So, you just got given the reins to a beginners ballet class? Now what? Here in this post, we’ll give some useful advice on how to teach a ballet class to beginners. No matter if you’re new to dance instruction, or you’re an experienced professional, this blog is designed to give you some helpful pointers.
Beginner Ballet Class Setup
The first thing you’re going to want to do is preparing your own mind and body for the task of teaching. When you’re starting out as a dance instructor, knowing about teaching fundamentals is just as important as knowing how to dance. You should focus on improving yourself as a teacher right along with improving yourself as a dancer. You don’t need to go overboard though, focus on light readings related to the subject and keep it a practical as you can.
Starting with a new group of dance students is an exciting time! There are primarily two kinds of beginning ballet classes that you might find yourself teaching: Children’s and Adults.
Children’s: Believe it or not, you might find that the expectations are higher for you teaching ballet to children then they are when you’re teaching to adults. Depending on the age group, this can become more of a practice in crowd control than actually teaching ballet, but it’s still loads of fun. You have to realize also that the parents are your real customers, and they can be demanding to say the least.
Adult’s: Depending on your audience, beginning adult students might want very different things. Some people are going to be looking for a fun way to get in shape or improve flexibility. Other people might actually be serious about it as a pass time or are possibly thinking about performing in community theatre events. The sooner you know who you’re dealing with, the sooner you can start to plan on how to set up your class to best serve them.
First and foremost, before you can teach a ballet class to beginning students, you’re going to need a space to teach in. Finding great dance studios in your area available to rent has never been easier, so it shouldn’t be that difficult if you are running your own class. Most of the time though, you’re going to be brought in by a school or a community center to do this kind of job.
The actual space matters little, but it does need to have two major requirements in order to work, it needs to have a mirror wall and it needs a ballet barre. Without both of these things in place, you will find it next to impossible to teach a class effectively. Exercise bands and blocks are nice to have too, but you can run a beginning class without them no problem. Beyond that, the only thing you need is a group of willing students.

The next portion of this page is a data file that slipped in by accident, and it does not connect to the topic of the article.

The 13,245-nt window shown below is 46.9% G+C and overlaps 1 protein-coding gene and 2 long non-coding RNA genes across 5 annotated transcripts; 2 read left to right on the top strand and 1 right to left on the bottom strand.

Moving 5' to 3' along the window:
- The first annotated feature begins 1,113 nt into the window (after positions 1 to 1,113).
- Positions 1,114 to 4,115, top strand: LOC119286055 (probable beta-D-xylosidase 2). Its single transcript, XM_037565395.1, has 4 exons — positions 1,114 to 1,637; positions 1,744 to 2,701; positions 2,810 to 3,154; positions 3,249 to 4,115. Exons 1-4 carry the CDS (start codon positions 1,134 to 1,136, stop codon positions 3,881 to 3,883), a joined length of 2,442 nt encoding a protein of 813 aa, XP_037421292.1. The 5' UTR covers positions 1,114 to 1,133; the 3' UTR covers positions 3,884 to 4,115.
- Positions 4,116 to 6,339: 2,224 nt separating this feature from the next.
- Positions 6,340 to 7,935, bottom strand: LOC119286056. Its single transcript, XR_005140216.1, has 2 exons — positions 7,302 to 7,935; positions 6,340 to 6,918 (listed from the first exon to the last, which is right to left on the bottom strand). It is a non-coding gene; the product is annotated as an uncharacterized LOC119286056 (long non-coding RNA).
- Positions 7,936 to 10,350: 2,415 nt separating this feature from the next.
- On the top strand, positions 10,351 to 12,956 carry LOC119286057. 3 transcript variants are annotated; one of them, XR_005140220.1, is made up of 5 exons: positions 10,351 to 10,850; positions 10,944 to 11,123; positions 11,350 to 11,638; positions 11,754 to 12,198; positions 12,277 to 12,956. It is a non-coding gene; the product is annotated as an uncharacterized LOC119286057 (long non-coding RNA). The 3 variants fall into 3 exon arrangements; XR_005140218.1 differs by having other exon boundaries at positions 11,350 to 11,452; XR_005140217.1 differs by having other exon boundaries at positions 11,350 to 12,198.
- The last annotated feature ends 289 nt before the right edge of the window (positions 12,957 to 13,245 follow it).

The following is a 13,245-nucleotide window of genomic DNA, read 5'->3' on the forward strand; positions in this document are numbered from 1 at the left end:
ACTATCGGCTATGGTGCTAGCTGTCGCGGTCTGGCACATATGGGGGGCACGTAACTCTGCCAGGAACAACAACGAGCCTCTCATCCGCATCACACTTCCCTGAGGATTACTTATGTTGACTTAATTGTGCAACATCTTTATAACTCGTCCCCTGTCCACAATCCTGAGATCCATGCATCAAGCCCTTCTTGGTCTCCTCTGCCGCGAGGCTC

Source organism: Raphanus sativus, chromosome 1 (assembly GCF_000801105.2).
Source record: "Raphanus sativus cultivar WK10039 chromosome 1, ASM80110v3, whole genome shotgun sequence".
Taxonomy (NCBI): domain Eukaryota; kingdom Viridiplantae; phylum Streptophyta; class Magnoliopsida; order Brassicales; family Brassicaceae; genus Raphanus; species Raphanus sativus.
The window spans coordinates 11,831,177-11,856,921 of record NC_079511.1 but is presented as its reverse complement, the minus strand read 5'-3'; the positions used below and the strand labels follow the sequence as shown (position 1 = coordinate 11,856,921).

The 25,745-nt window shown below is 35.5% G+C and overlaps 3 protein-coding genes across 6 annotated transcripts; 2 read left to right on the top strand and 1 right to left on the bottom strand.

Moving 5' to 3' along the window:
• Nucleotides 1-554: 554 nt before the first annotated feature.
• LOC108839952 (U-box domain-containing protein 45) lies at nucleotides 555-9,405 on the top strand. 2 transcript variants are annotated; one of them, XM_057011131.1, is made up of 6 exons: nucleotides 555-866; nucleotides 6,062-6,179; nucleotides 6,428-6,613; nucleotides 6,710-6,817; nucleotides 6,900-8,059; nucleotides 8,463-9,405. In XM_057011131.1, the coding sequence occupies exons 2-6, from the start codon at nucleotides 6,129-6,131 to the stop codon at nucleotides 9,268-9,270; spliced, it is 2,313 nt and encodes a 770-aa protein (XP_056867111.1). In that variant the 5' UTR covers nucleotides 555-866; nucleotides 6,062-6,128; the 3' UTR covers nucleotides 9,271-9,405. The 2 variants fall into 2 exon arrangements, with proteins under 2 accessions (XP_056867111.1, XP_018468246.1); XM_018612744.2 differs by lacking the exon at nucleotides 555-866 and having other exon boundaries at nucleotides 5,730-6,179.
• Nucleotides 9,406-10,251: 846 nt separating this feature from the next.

Teaching a Ballet Class for Beginners
For this particular article, we’re going to assume that you already have a class full of students and don’t have to do any marketing personally yourself. In this section, we’re going to run through some of the basic sections that a ballet class is made up of. Every ballet class since the dawn of ballet classes has started at the barre. After the barre, the rest of class will consist of different sections of exercises known as center work, adagio, allegro, and reverence.
Barre exercises are done first because they warm up the body and get your students ready for some more serious exercises. The idea is that with the barre there, students can focus more on strength building and form instead of balance.
You’ll usually plan to hold about half of each class exclusively at the barre, so it’s important for you to have a strong understanding of how to teach this section. Here is a great resource that explains some important barre tips that you should be practicing with your class.
You can think of center exercises as very similar to barre exercises only in the center of the room and unsupported by the barre. This is where a good portion of the actual learning of movement vocabulary and can be thought of as where you take what was learned in barre and applied.
These types of movements are slow and graceful. During adagio, dancers get to focus on the lines created by their bodies and controlling balance when their limbs are extended. Check out this article about different Adagio exercises you can perform.
As opposed to the Adagio movements, Allegro include faster pace steps, turns, and even jumps. These are the show-stopping advanced moves that take years to fully master. While it’s okay to introduce some of these movements to beginner classes, too much time shouldn’t be spent in this area when compared to the rest.
Every ballet class is ended with a reverence section which is a bow to show respect. This is a tradition that should fit into your class as well, even if it’s a beginner’s class.
You will have to read your class and decide what exercises are going to be the best for them. Build a daily set of movements and start to expand their difficulty as your class progresses. Based on the end goals of the people in your class, you’ll need to structure what you’re teaching to help them the best way.
Hopefully, this article gave you a clearer understanding of what is required to start a beginning ballet class. Teaching ballet is a very rewarding a fun thing to do, so remember to enjoy it!
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